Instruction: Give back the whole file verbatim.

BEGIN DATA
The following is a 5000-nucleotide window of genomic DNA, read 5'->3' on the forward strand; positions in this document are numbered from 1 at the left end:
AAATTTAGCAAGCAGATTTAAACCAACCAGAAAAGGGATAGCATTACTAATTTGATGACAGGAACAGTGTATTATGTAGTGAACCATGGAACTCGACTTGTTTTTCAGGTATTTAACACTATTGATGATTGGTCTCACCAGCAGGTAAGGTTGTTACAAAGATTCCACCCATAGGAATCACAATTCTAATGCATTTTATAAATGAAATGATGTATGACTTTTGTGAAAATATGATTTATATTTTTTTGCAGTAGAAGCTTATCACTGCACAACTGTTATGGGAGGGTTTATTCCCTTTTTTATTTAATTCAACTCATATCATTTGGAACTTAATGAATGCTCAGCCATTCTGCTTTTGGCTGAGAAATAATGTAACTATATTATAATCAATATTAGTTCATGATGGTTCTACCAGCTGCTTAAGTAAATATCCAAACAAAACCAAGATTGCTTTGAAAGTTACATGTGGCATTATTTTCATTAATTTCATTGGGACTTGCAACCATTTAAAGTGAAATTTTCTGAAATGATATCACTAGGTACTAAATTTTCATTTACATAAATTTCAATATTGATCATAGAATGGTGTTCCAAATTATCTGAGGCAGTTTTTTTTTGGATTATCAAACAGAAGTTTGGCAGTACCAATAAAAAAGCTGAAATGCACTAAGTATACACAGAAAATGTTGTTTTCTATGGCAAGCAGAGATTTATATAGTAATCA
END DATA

The following is a 5000-nucleotide window of genomic DNA, read 5'->3' on the forward strand; positions in this document are numbered from 1 at the left end:
AAATTTAGCAAGCAGATTTAAACCAACCAGAAAAGGGATAGCATTACTAATTTGATGACAGGAACAGTGTATTATGTAGTGAACCATGGAACTCGACTTGTTTTTCAGGTATTTAACACTATTGATGATTGGTCTCACCAGCAGGTAAGGTTGTTACAAAGATTCCACCCATAGGAATCACAATTCTAATGCATTTTATAAATGAAATGATGTATGACTTTTGTGAAAATATGATTTATATTTTTTTGCAGTAGAAGCTTATCACTGCACAACTGTTATGGGAGGGTTTATTCCCTTTTTTATTTAATTCAACTCATATCATTTGGAACTTAATGAATGCTCAGCCATTCTGCTTTTGGCTGAGAAATAATGTAACTATATTATAATCAATATTAGTTCATGATGGTTCTACCAGCTGCTTAAGTAAATATCCAAACAAAACCAAGATTGCTTTGAAAGTTACATGTGGCATTATTTTCATTAATTTCATTGGGACTTGCAACCATTTAAAGTGAAATTTTCTGAAATGATATCACTAGGTACTAAATTTTCATTTACATAAATTTCAATATTGATCATAGAATGGTGTTCCAAATTATCTGAGGCAGTTTTTTTTTGGATTATCAAACAGAAGTTTGGCAGTACCAATAAAAAAGCTGAAATGCACTAAGTATACACAGAAAATGTTGTTTTCTATGGCAAGCAGAGATTTATATAGTAATCA